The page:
Sunday, 26 April 2015

New Workshop - Roof

Just another quick end of the week progress report on the workshop.  This week the roof has been tiled and pointed so other that the lack of doors we are finally water proof.  The remainder of the beading and scratch coat has been applied so things are moving along nicely.

Next week we should be getting the soffits, fascias and guttering up. If the weather holds off and with a bit of luck we may even get the render on.

Friday, 17 April 2015

New Workshop - Scratch That

This will just be a quick progress report, largely to help me keep track of progress. Things started slow this week but really picked up as the week continued.  The scaffolding has now been taken down giving for the first time a feel of how big the space is. Some times it feels huge others a bit narrow, but regardless its much bigger than the old one!  Work has started on the rendering.  Nearly all the beads are on and both end wall have received there scratch coats. 

The roofing membrane is now in place along with most of the tile lath. Friday afternoon the tiles arrived so all being well the roof should be completed by the end of next week providing the weather plays ball!

Sunday, 12 April 2015

3D Printing - Printrbot

I first saw the Printrbot kit on a Tested week of builds and as they seemed to like it I decided to order a kit. I was just about to order when a friend who I had discussed the printer with told me he had ordered one so I decided to wait and see how he got on with his.  Pretty much everything I heard was positive so after something of a long wait whilst other things got in the way I placed an order which arrived about a month ago.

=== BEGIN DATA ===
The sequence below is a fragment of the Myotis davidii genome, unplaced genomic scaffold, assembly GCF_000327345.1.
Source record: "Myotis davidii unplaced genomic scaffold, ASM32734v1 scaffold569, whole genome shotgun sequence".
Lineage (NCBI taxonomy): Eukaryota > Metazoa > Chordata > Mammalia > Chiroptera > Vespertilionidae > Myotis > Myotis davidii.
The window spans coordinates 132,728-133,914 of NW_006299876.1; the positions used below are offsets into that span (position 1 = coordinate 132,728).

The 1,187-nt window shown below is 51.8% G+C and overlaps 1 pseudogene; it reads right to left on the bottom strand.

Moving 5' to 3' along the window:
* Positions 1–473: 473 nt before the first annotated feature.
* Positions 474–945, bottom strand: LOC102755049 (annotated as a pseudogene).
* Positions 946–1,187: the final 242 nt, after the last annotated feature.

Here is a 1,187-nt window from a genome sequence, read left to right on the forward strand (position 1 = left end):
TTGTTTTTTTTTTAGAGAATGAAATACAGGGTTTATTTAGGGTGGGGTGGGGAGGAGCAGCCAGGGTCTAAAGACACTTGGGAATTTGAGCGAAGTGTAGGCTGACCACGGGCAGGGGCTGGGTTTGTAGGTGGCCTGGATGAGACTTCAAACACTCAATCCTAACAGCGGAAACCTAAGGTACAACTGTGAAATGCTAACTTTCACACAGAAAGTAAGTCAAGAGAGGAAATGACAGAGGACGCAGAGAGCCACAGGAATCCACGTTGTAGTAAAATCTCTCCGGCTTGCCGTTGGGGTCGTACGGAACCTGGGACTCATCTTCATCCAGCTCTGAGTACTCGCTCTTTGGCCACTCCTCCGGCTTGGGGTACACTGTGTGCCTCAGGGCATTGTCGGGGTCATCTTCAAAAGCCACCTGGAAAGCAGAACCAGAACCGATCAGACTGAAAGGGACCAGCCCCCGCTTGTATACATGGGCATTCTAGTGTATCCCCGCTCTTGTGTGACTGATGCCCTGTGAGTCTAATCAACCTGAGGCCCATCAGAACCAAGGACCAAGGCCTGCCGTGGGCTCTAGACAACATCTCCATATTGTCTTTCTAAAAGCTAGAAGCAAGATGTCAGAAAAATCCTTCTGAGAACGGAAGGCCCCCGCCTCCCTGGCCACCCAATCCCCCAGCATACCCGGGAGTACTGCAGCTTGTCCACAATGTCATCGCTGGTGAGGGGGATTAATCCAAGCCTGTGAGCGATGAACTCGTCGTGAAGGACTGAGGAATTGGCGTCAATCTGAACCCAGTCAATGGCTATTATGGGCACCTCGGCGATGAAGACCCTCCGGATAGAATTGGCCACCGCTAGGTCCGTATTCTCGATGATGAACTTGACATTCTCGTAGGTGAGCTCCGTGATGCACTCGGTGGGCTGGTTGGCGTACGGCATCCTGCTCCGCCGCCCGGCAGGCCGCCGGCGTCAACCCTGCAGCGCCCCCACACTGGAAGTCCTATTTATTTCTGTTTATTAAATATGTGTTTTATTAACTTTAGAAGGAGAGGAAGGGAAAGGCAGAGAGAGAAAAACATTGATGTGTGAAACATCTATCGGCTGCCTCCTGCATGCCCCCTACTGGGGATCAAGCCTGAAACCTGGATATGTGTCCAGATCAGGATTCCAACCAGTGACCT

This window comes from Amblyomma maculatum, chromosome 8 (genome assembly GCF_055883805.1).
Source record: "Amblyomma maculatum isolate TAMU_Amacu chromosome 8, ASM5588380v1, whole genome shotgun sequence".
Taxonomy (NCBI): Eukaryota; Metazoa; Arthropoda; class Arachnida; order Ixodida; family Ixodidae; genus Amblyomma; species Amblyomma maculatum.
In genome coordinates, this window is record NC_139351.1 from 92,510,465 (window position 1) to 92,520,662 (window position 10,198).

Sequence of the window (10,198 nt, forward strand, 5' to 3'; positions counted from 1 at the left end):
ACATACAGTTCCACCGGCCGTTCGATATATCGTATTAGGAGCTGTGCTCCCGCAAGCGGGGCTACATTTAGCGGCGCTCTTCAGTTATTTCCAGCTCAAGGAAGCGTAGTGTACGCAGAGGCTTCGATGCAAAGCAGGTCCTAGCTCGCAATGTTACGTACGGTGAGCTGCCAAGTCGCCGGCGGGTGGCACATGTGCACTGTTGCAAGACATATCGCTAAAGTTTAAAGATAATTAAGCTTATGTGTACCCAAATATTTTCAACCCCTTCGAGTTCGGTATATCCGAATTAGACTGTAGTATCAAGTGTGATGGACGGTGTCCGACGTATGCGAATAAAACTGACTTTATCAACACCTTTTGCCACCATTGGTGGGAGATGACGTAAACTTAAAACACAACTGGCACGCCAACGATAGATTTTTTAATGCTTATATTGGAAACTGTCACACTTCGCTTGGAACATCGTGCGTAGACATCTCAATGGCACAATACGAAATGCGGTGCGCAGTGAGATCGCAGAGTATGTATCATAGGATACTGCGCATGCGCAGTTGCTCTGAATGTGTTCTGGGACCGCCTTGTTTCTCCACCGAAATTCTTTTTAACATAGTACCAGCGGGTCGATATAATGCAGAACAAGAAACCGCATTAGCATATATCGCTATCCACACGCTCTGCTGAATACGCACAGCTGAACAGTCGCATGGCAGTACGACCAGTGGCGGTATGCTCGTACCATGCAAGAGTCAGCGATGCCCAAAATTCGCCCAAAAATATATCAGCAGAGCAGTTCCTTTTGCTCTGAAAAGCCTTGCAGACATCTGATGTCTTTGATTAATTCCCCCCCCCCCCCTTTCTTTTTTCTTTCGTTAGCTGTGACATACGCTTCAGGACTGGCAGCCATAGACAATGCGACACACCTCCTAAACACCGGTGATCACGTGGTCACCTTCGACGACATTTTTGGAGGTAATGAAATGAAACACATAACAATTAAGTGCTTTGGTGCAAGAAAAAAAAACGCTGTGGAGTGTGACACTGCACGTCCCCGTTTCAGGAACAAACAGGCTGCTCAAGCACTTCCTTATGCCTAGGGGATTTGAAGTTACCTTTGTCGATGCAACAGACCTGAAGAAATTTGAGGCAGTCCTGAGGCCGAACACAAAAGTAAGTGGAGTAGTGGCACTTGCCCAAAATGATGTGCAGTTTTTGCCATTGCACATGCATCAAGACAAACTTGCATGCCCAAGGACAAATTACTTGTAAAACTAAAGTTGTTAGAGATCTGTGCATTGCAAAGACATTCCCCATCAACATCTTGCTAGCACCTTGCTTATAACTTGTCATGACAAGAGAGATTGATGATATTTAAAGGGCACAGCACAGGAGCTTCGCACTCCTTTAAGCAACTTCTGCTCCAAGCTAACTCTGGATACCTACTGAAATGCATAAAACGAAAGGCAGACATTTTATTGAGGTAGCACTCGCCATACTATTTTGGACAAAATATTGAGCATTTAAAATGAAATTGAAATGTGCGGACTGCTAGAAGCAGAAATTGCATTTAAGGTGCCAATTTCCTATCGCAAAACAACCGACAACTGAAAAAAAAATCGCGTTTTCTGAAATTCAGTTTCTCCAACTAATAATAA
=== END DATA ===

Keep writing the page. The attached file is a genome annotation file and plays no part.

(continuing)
Finally had a bit to spare time this weekend so decided to build my Printrbot Metal with heated bed kit.  I've had the kit for some time so was itching to get it done.  It was all in all a pretty simple build but there were a couple hassles / problems along the way.

  1. There are currently no instructions for the version with heated bed, you have to figure it out using the the Printrbot Metal assembly instruction and the upgrade to heated bed instructions. This is not the end of the world but you do have to think thing through, some one not experienced in this type of thing might find it a bit confusing.
  2. The kit came with the heated bed insulator for simple metal, which is a good thing as with out it it would appear the bed struggles to get to a high enough temperature for ABS. There is however no mention of what to do with these in either set of instructions.  I did later find some upgrade instructions on the Printrbot site, although not until I had completed the rest of the build.  When I am ready to start printing ABS I will fit this upgrade but until then, I will leave things as they are.